PhD theses

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    Wageningen PhD theses


    This database contains bibliographic descriptions of all Wageningen University PhD theses from 1920 onwards. It is updated on a daily basis by WUR Library.

    Author abstracts and/or summaries are added to all descriptions. A link to the full text dissertation is added to the bibliographic description. In a few cases, no electronic version is available, mostly because of copyright issues.

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    mail icon WUR Library, 9 july 2012

     

Record number 2040986
Title Landscapes of deracialization : power, brokerage and place-making on a South African frontier
show extra info.
Yves P.B. Van Leynseele
Author(s) Van Leynseele, Y.P.B.
Publisher [S.l. : s.n.]
Publication year 2013
Description XII, 248 p ill
Notes Proefschrift Wageningenshow all notes
Met lit. opg. - Met samenvatting in het Engels en Nederlands
ISBN 9789461737311
Tutors Ploeg, Prof. dr. J.D. van der ; Hebinck, Dr. P.G.M.
Graduation date 2013-11-05
Dissertation no. 5596
Author abstract show abstract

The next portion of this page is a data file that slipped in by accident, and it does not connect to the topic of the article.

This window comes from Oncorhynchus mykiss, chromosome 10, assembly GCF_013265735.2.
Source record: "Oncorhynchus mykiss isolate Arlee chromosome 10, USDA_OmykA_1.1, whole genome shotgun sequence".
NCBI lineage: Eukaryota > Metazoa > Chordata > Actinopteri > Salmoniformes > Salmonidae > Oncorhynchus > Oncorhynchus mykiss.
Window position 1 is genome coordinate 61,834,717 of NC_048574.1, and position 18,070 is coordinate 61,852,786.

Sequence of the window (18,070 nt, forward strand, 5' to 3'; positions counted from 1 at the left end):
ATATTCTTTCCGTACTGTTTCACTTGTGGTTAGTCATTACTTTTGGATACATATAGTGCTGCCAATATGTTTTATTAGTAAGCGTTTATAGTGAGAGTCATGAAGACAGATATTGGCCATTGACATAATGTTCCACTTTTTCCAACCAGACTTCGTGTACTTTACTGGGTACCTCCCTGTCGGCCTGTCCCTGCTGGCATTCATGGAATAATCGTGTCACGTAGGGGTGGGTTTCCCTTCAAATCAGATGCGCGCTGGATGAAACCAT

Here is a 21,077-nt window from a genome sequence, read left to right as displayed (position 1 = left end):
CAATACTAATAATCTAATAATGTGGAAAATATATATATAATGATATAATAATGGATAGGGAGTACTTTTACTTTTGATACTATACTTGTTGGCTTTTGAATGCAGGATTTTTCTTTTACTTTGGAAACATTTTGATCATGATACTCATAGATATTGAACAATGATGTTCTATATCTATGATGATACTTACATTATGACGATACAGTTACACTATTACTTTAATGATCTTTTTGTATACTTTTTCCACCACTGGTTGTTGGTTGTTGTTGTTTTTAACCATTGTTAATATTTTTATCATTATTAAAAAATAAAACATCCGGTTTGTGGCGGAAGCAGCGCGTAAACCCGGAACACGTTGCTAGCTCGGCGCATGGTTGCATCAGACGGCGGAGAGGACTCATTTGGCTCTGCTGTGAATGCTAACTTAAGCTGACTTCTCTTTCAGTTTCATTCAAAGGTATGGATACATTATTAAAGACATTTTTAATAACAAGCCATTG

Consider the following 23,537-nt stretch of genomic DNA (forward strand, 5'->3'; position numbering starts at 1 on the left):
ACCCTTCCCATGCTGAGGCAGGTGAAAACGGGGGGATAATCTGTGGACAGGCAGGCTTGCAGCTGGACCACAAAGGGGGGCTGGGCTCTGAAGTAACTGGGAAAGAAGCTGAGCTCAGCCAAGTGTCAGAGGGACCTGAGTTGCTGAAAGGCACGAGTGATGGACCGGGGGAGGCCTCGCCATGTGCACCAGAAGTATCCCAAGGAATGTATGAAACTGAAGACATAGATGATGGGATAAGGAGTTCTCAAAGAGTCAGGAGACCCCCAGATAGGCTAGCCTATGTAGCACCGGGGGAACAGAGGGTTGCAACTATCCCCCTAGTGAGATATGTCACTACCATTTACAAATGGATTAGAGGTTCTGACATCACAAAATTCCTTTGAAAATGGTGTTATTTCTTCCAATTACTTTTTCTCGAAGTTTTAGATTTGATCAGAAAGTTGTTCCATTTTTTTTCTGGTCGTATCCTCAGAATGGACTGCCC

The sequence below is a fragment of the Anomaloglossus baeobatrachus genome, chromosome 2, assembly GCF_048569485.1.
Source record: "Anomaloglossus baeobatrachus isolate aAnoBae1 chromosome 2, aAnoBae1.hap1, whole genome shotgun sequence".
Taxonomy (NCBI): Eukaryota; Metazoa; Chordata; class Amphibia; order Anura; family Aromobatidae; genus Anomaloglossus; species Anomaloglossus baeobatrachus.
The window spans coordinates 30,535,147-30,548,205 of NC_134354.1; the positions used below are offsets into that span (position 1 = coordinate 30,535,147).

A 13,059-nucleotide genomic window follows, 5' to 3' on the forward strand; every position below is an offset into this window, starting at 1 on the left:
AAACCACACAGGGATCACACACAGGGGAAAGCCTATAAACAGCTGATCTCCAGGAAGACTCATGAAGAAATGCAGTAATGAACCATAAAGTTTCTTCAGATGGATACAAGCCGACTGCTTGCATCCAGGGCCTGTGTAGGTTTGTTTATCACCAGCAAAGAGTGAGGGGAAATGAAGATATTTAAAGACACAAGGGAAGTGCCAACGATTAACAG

This thesis deals with the politicized struggles for land in South Africa’s Limpopo Province. One of the three branches of the postapartheid land reform programme, land restitution, is a key focus of this thesis. It is particular in its goal to compensate victims of past land dispossessions who lost land rights as result of racially-discriminatory laws by redistributing land to communities. It is argued that far from being a clearly defined programme with planned outcomes, land restitution triggers unintended outcomes. It becomes but one land claim in a social and physical landscape saturated with competing claims to land. What is discussed in this thesis as sedimented landscapes of meaning have largely determined the scope of development and a sense of redress amongst the beneficiaries of land restitution. Past structures of authority like traditional leadership have reinvented themselves and continue to prosper due to the possibilities offered by land restitution policies. More symbolically, past structures of belonging and imagined livelihoods that land restitution beneficiaries cherished in the intervening years between forced removal from their land and current restoration of land ownership, continue to animate expectations of the future. Past land use practices by private landowners and existent spatial planning frameworks also inform the scope and breadth of possible outcomes. The case study sites in this thesis are sites government deems worth preserving, one for its exceptional aesthetic value as natural and cultural heritage site (Kranspoort), the other for its being high-value commercial, export-oriented farmland (Levubu). Government in conjunction with leaders of land restitution groups and business- and land use planners have entered into Community-Public-Private-Partnerships that aim to secure the pre-restitution use of the land and a gradual transfer of management tasks to beneficiary communities. The range of actors invited into the governance of land restitution deals and the state’s experimental approach to supporting the partnership arrangements, imply that partnerships reflect laboratories of experimentation and a dynamic field of power in which positions of actors change in response to shifts in the distribution of responsibilities and resources.